Living in a block of flats is a nightmare when it comes to getting reliable wireless network coverage, especially when only having 2.4Ghz Wi-Fi as it is a heavily congested frequency. Over the last few months I’ve found the connection constantly dropping on my wireless devices, even within a few feet of the access point.
I use a Netgear FVS318N for my wireless connections and a frustration is that the region is locked to Europe, where the radio power is limited more than other parts of the world.
This means the highest achievable power is half, raising it to full results in this dead end:
Very annoying, this post shows how to get a region locked Netgear use all the power available, and to discover what devices in the area are competing for the wireless space.
For a while I have been looking for simple CCTV solution, where video is captured on a long loop, so when the storage is full the earliest dated footage is deleted to make way for new. And of course, footage is available for immediate review.
Many newer IP cameras, including my Trendnet TV-IP572W comes equipped with a microSD slot for recording on a rotating basis. However, this has two main caveats, firstly the investment in a microSD card to be used solely for this purpose and of a high enough capacity to record enough footage, especially with the introduction of HD capture. Secondly is accessing the footage, as it is effectively held on the IP camera it is the gateway to the data. In my experience this process is slow, with having to download each video file manually and slow transfer speeds.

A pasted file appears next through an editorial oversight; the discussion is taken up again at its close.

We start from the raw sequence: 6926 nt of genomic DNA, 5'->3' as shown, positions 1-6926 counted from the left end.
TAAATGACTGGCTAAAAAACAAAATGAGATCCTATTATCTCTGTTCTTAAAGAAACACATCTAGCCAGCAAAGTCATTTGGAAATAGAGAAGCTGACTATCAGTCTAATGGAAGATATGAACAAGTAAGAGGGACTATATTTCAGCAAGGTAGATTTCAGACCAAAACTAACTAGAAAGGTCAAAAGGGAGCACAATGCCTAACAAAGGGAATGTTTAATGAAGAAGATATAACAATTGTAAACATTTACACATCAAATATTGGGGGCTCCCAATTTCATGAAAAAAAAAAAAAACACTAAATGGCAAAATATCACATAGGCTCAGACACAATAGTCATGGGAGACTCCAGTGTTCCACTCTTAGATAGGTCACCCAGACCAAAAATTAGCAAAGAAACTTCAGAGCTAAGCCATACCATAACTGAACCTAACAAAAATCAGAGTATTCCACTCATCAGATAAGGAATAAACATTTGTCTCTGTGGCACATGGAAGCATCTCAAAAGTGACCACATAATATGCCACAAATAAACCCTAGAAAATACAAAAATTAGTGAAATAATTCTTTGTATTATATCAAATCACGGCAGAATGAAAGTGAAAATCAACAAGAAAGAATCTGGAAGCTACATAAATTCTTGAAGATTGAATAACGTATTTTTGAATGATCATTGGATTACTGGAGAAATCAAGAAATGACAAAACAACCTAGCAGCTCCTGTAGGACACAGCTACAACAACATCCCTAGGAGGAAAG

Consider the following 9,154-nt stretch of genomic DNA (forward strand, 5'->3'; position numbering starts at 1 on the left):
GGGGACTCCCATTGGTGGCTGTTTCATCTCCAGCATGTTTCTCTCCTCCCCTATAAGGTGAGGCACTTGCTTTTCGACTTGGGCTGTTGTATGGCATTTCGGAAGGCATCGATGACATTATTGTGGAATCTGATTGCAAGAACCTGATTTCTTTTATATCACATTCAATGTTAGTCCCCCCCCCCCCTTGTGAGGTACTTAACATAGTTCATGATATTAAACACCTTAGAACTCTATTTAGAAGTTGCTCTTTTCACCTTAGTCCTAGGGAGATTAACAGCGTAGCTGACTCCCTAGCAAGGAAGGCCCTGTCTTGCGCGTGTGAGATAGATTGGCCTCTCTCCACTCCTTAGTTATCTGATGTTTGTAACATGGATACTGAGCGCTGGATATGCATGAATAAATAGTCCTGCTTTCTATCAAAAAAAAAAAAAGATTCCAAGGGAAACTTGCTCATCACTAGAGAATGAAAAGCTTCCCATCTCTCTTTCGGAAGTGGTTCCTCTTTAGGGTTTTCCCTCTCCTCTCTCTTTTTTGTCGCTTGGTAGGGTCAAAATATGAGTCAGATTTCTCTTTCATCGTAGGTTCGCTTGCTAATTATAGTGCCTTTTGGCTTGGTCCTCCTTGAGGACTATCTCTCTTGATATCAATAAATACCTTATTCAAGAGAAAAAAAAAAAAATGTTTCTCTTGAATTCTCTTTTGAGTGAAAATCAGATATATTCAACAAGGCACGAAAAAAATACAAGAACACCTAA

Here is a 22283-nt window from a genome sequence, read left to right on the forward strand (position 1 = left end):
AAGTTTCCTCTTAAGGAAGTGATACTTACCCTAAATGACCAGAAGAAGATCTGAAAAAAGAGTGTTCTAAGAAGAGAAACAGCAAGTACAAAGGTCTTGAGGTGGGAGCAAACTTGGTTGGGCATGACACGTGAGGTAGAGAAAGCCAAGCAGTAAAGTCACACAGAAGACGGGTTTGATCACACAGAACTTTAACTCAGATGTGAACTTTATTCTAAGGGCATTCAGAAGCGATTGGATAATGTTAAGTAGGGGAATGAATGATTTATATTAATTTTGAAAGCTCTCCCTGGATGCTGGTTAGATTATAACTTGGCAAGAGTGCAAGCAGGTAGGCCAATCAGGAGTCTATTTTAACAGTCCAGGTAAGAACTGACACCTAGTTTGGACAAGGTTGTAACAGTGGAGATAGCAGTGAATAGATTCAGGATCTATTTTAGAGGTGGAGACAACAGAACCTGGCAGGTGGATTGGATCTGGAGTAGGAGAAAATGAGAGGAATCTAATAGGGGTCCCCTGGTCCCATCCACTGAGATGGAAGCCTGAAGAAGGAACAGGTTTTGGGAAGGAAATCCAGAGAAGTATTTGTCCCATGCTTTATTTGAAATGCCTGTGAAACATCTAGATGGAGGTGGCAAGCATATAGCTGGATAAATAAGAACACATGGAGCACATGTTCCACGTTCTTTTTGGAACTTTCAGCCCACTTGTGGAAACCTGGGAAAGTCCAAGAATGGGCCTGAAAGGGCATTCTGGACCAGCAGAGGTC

Imagine wanting to view an event that could have happened over a span of a few hours, and with video captured in segments of 5 minutes at most, the whole process can become tedious very quickly.
Therefore, I came up with another solution, one that uses my server’s hard disks for video storage to save on money while allowing larger video retention than a micro SD card. Also the ability to automatically delete older files to make way for new. This method uses Samba settings of an IP camera to save video to a Windows Server, and on the server itself, employing Disk Quota management to effectively trick the camera into thinking it only has a certain amount of disk space, to allow the cyclic video retention and prevent the footage taking up a whole drive on the server.
I have been running Gigabit Ethernet on my network for a few years, the speed from my everyday laptop was good enough at 40MBps but wasn’t running close to capacity when moving large files to the server, I assumed that this was down to the 5400rpm Hard Drives on the laptop not being able to fill the bandwidth on the network.
Recently while shopping for network cables to connect my new server I though it time to get a new line for the laptop since the plug clip on the current one was broken. I decided to go for Cat 6 cables just to keep up to date and nowadays there is not such a price premium over Cat 5e.
The first transfer of data through the new cable and instantly got 70MBps, nearly double the 40MBps I was getting before. Wondering why there was such a difference I looked at the replaced cable:
Last week my websites suffered their first major outage since I got my new server in April 2011. Luckily it wasn’t the server itself, but twas the internet connection that let me down.
I took delivery of a Netgear FVS318N router to replace a basic hub, installed it and did a bit of cable management which involved unplugging my Sagem F@st 2504 that I use as a modem.
However upon powering up the Sagem after tidying cables, it has no life, apart from this strange arrangement of light on the front: